Getting a straight answer from the philosopher Socrates was almost impossible. When asked by a wealthy young man, “Is being good something that can be taught?” Socrates replied, “Far from whether it is teachable, I haven’t the faintest idea of what being good is.” Instead of answering, they investigate the problem together. Socrates questions, the young man answers, the discussion moving round and round until finally, they reach a conclusion. But with one final salvo from Socrates, the conclusion crumbles and they are back where they started. As the bewildered young man leaves, Socrates says, “Go tell what you have learned.” According to Socrates’ philosophy, it is in examining life that you learn something, not in reaching an answer.
The Importance of Socrates’ Philosophy
Socrates and his method of examining life had such an impact on philosophy that philosophy is divided into what came before him and what came after. The philosophers that came before him are termed the pre-Socratics for precisely this reason, and although we don’t call the philosophers that came after him post-Socratics, it has been said that “all philosophy is a footnote to Plato.” And Plato was Socrates’ most revered pupil and the primary disseminator of Socrates’ philosophy.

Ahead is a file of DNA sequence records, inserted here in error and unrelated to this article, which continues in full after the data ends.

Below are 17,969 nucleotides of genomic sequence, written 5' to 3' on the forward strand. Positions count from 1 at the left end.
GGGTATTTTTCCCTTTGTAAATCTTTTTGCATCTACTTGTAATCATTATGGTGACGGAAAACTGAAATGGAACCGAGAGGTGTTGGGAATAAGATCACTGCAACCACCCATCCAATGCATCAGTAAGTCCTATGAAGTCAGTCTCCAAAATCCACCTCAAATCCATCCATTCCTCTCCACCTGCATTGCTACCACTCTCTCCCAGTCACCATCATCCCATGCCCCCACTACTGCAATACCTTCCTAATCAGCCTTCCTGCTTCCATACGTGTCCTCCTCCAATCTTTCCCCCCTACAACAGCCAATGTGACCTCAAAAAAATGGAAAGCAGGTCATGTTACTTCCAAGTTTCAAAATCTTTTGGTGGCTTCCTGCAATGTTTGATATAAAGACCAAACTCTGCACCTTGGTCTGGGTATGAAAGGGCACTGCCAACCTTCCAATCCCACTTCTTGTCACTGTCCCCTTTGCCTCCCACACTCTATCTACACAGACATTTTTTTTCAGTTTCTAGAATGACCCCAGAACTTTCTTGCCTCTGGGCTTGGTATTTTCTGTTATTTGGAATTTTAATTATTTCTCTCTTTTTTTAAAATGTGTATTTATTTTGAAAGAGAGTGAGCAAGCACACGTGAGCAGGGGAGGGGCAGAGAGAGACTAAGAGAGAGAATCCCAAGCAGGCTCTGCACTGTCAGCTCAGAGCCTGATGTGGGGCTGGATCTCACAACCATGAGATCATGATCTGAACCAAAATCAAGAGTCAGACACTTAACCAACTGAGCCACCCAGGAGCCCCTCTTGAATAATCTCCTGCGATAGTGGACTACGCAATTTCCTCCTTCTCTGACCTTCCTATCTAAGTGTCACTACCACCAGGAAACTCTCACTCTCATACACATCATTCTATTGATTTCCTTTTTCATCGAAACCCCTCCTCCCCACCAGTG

Socrates himself never wrote anything, and in Plato’s writing, where he uses Socrates as the main character in his dialogues, it can be difficult to tell how much is the historical Socrates and how much is Plato. Nonetheless we can get an idea of what Socrates was like. In Meno, one such Platonic dialogue alluded to above, Socrates and the title character sit down to discuss what it means to be good. The discussion is lively, and together they arrive at two competing conceptions of what good is, without ever reaching a definite conclusion. This is typical Socrates, always questioning, often ironic, and never settling for the easy answer.
The Death of Socrates and Athenian Politics
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What we do know about the historical Socrates is that he was born in 469 B.C.E. and condemned to death at the age of seventy in 399. He was a citizen of Athens and practiced philosophy for his entire life, except for a brief excursion abroad with the Athenian military. At age seventy he was tried and found guilty by his fellow Athenians for impiety to the state gods, introducing new gods, and corrupting the youth. Although the charges weren’t completely spurious, they likely belied the real motivations for Socrates’ trial.
At the time of the trial, Athens had only just recovered its democracy. Some years earlier Athens had lost the brutal Peloponnesian War to the Spartans. The Spartans installed an authoritarian government that came to be known as the Thirty Tyrants, under whose rule there was considerable bloodletting. Unfortunately for Socrates, the leader of the tyrants, a man named Critias, and at least one other member, were formerly his students. Additionally, another former student, Alcibiades, had at some point defected to the Spartans. From a political perspective, Socrates was tainted by these undemocratic associations, and while he couldn’t be prosecuted directly due to an amnesty, it seems likely his accusers used his trial to prosecute him for his political connections.
The Development of Reasoned Argument in Socrates’ Philosophy